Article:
February 18, 2016 2:00 PM | John Bridgman
Classifying games by genre or theme can be a bit of a hassle. As games continue to iterate and evolve, some of the simpler terms we have been accustomed to get mashed up. INFRA is a narrative-driven first person exploration game by Loiste Interactive that incorporates various additional gameplay elements at times to shake things up beyond discovering the narrative as it unfolds.
The bulk of the gameplay revolves around you, playing as a structural analyst, going off to examine and record damage at abandoned sites. You do this using your camera and flashlight, taking pictures of anything you (or, conveniently, your camera) notices to be relevant. Cracked walls, broken walkways, inoperable or dangerous machinery, there's some variety to what you'll be recording. Along the way you'll be collecting batteries for both tools since they have exceptionally short battery life as is the tendency in games like this.
As you progress and explore you'll begin to pick up clues about the game world as well as the areas you're exploring. Something sinister has been going on for a long time and if you're thorough enough in your search, you'll learn how everything is connected. There's enough intrigue here to keep you looking both for more clues and the requisite batteries to keep finding them.
Fortunately for a game with a primary interaction through a camera lens, the visuals are excellent. There is a wonderfully contrasting mix of warm, inviting forested hills to go with the mouldy, dark, claustrophobic tunnels and industrial areas you'll find yourself in. This contrast works really well to keep things interesting. Getting out of a tunnel after getting lost for a while and seeing the sunny sky again is honestly rewarding.
There's also some very good sound design - for the most part. Incidental sounds like crows and humming machines build up this game's strongest trait - its atmosphere. Paying close attention to what's going on around you will help give you clues to what you need to do next. The soundtrack is also rather good, with some solid tracks that are used at opportune times. Weaker is the voice acting. The performances aren't particularly good, though I don't think it is by any measure a reason to avoid the game.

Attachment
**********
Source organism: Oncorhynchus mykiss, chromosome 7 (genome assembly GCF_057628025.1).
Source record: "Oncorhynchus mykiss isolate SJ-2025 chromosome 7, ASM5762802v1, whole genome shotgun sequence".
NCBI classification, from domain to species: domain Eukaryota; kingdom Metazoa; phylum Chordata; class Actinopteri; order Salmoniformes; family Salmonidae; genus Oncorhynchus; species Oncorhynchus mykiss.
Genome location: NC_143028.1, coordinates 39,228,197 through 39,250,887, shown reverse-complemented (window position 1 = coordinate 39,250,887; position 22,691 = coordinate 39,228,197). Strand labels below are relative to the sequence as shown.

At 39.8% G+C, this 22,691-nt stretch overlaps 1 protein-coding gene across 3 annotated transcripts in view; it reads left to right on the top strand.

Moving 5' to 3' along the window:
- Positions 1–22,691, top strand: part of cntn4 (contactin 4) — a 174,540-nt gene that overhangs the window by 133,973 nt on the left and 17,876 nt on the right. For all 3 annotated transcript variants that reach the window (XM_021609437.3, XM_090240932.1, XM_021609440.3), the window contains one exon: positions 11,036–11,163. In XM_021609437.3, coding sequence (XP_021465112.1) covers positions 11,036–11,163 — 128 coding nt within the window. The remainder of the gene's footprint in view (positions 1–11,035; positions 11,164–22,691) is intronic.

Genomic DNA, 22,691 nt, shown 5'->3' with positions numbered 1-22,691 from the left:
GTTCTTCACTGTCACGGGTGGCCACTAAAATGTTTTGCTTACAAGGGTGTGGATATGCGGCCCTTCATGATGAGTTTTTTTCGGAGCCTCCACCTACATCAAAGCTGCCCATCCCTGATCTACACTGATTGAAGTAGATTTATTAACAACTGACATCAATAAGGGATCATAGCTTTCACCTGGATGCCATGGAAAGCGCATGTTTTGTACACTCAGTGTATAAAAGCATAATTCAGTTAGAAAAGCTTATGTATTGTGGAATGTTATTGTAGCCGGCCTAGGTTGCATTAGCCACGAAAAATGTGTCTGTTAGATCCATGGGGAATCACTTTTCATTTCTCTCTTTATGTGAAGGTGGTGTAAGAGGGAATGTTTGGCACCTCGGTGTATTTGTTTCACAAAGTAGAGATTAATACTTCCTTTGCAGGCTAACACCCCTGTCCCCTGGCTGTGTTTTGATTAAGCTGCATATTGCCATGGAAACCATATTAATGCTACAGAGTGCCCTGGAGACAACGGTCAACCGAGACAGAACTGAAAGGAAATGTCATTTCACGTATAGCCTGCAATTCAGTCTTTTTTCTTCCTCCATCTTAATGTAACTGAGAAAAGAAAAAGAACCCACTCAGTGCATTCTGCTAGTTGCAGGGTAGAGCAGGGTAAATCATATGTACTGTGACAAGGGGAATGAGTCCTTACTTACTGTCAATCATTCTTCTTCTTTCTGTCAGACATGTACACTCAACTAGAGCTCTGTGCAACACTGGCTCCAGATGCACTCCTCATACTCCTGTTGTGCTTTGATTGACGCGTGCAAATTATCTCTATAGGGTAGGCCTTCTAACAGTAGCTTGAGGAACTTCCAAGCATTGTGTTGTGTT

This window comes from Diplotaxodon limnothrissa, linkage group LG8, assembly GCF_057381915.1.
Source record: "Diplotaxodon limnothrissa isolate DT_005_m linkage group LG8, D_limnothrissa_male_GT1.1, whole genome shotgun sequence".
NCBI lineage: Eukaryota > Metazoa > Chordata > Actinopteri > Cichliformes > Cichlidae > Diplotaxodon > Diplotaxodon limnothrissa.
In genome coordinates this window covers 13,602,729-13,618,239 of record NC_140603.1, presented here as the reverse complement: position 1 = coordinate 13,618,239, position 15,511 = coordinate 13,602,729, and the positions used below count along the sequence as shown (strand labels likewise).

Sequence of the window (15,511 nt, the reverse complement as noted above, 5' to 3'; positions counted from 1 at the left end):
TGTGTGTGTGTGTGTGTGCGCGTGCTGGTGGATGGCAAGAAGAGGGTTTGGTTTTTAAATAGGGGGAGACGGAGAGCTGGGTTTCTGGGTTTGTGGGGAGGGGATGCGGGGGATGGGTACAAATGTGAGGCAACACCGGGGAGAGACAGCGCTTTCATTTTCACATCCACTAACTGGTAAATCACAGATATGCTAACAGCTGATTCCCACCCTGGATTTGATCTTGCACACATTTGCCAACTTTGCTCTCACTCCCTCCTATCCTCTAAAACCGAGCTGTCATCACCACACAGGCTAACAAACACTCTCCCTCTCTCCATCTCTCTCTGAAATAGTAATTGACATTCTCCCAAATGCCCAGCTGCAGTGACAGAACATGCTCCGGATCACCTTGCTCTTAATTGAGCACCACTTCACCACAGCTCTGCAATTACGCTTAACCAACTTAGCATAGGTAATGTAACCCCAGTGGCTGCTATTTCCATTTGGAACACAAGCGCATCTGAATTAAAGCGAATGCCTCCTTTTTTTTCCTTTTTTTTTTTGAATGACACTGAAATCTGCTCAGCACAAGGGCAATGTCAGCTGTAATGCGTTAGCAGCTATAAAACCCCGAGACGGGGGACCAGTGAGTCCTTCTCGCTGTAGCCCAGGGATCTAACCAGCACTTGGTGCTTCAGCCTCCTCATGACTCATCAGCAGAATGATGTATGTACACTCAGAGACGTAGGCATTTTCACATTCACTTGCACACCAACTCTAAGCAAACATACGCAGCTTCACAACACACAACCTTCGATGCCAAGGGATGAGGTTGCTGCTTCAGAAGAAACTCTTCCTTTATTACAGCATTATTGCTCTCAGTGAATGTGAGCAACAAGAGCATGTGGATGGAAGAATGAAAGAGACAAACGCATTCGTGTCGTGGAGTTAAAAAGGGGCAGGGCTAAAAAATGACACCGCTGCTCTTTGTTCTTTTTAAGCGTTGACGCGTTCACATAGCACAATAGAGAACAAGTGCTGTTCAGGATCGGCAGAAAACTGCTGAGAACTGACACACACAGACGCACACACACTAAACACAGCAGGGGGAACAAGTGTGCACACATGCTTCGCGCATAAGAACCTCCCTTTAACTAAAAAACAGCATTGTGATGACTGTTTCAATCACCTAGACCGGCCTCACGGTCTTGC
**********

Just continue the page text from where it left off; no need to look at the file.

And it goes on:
I mentioned there were a few things to mix up the basic exploratory gameplay. Most notably, there are some puzzle-solving elements. Figuring out how to adjust circuit breakers or regulate the flow through pipes lets you progress, and while none of these are particularly hard, sometimes they are a bit of a nuisance more than a fun obstacle. What is worse in terms of what they've added is the platforming element. Jumping puzzles in first person are very seldom well-executed, and I think this game is no exception. There aren't many of these but they are particularly jarring since they don't really feel like they belong in the game.
I did encounter some technical issues as I was playing. Long load times that sometimes led to crashes were common, and a couple crashes occurred as I was in the introductory segment of the game. It may take a few tries to adjust your settings to get something stable, but there seems to be no major issue that can't be corrected. It is worth keeping in mind, however.
While it is by no means perfect, Infra is a good game despite its flaws. Technical issues and jumping puzzles aside, fans of this sort of game will be satisfied by it thanks to its excellent visuals and solid sound design. If you're looking for an atmospheric game that has some intrigue in among the exploration, keep this one in mind.